You can set up and maintain the following small business retirement plans for yourself and your employees.
- SEP (Simplified Employee Pension) plans
- SIMPLE (Savings Incentive Match Plan for Employees) plans
- Qualified plans (including Keogh or H.R. 10 plans)
SEP, SIMPLE, and qualified plans offer you and your employees a tax favored way to save for retirement. You can deduct contributions you make to the plan for your employees on line 19 of Schedule C. If you are a sole proprietor, you can deduct contributions you make to the plan for yourself on line 28 of Form 1040. You can also deduct trustees’ fees if contributions to the plan do not cover them. Earnings on the contributions are generally tax free until you or your employees receive distributions from the plan. You may also be able to claim a tax credit of 50% of the first $1,000 of qualified startup costs if you begin a new qualified defined benefit or defined contribution plan (including a 401(k) plan), SIMPLE plan, or simplified employee pension.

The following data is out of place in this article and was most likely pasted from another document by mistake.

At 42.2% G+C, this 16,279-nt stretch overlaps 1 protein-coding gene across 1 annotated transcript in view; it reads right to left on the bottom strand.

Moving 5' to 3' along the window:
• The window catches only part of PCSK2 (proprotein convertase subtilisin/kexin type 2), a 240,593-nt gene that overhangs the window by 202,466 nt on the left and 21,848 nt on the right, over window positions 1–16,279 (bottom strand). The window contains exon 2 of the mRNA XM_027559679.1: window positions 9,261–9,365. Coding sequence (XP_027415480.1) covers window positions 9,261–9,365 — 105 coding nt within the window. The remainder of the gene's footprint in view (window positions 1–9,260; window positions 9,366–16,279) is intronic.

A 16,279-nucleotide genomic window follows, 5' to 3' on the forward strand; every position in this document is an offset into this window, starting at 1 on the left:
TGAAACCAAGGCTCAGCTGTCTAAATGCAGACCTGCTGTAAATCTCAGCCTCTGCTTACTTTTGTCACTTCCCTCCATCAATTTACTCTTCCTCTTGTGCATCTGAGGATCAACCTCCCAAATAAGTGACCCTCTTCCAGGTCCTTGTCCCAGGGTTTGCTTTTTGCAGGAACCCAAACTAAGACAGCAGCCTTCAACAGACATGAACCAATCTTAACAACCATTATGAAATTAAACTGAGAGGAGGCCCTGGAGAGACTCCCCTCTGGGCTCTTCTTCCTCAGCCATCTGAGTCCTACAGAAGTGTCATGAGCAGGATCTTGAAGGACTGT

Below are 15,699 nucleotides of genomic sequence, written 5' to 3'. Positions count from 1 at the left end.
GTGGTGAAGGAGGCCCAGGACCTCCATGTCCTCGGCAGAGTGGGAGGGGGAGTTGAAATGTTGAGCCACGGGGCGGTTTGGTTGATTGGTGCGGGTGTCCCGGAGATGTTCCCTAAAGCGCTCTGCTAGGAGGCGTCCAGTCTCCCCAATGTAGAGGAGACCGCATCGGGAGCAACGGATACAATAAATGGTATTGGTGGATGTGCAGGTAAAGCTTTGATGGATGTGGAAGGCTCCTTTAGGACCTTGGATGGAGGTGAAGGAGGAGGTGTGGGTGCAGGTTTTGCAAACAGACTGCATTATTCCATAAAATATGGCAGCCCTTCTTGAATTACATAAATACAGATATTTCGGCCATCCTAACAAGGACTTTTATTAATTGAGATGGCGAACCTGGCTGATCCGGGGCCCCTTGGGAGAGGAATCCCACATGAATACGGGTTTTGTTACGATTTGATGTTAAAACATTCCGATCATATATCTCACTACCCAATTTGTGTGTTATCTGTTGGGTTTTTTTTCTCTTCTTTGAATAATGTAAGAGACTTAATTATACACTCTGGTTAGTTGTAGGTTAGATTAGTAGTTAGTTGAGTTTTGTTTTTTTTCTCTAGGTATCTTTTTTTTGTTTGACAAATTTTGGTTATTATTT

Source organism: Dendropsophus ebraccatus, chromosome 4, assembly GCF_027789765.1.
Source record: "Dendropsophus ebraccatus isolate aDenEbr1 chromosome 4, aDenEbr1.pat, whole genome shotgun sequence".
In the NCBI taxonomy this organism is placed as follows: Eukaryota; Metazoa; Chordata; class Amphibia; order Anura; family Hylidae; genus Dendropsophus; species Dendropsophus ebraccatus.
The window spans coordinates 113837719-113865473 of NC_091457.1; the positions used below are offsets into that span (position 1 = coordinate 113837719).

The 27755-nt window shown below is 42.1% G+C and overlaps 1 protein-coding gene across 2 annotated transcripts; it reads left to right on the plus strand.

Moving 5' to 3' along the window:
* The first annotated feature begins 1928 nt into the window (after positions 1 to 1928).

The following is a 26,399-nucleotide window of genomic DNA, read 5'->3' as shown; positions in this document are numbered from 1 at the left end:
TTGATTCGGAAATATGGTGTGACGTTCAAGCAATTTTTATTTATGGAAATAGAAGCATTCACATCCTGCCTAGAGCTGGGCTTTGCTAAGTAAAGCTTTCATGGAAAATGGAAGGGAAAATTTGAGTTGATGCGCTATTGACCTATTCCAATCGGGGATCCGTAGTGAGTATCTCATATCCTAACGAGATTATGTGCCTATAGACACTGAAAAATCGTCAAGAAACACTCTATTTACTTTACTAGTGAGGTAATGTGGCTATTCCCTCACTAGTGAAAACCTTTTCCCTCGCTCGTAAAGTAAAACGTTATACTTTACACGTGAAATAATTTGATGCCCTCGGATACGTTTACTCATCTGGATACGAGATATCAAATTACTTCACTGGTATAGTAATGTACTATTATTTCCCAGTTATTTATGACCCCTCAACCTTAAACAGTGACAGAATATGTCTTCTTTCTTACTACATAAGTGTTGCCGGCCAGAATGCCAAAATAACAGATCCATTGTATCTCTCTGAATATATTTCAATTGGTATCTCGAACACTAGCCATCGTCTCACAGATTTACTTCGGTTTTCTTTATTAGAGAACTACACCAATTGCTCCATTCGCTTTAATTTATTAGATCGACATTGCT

Under certain plans, employees can have you contribute limited amounts of their before-tax pay to a plan. These amounts (and earnings on them) are generally tax free until your employees receive distributions from the plan.
For more information on retirement plans for small business, see Publication 560, Retirement Plans for Small Business (SEP, SIMPLE, and Qualified Plans). Publication 590, Individual Retirement Arrangements (IRAs), discusses other tax favored ways to save for retirement.
Source: IRS Publication No. 334
[latest_posts header=”More on tax and accounting” limit=”” category=”4″]